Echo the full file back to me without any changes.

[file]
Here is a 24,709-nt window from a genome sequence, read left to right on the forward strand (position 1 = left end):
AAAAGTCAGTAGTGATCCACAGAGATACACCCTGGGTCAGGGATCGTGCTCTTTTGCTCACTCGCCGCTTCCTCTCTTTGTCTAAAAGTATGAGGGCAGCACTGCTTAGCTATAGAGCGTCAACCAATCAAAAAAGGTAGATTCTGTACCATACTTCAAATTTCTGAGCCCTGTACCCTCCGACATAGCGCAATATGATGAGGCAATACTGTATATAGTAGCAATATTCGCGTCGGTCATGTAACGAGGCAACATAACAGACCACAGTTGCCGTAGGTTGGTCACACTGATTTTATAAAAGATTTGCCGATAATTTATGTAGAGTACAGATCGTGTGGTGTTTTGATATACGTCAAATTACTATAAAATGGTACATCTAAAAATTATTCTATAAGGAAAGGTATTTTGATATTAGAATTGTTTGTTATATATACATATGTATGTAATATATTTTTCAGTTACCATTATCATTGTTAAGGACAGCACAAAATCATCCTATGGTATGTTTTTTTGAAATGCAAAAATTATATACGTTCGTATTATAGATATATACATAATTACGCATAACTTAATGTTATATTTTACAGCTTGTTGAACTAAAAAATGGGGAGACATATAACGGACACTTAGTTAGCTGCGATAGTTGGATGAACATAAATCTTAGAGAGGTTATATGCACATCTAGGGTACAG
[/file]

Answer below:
Here is a 24,709-nt window from a genome sequence, read left to right on the forward strand (position 1 = left end):
AAAAGTCAGTAGTGATCCACAGAGATACACCCTGGGTCAGGGATCGTGCTCTTTTGCTCACTCGCCGCTTCCTCTCTTTGTCTAAAAGTATGAGGGCAGCACTGCTTAGCTATAGAGCGTCAACCAATCAAAAAAGGTAGATTCTGTACCATACTTCAAATTTCTGAGCCCTGTACCCTCCGACATAGCGCAATATGATGAGGCAATACTGTATATAGTAGCAATATTCGCGTCGGTCATGTAACGAGGCAACATAACAGACCACAGTTGCCGTAGGTTGGTCACACTGATTTTATAAAAGATTTGCCGATAATTTATGTAGAGTACAGATCGTGTGGTGTTTTGATATACGTCAAATTACTATAAAATGGTACATCTAAAAATTATTCTATAAGGAAAGGTATTTTGATATTAGAATTGTTTGTTATATATACATATGTATGTAATATATTTTTCAGTTACCATTATCATTGTTAAGGACAGCACAAAATCATCCTATGGTATGTTTTTTTGAAATGCAAAAATTATATACGTTCGTATTATAGATATATACATAATTACGCATAACTTAATGTTATATTTTACAGCTTGTTGAACTAAAAAATGGGGAGACATATAACGGACACTTAGTTAGCTGCGATAGTTGGATGAACATAAATCTTAGAGAGGTTATATGCACATCTAGGGTACAG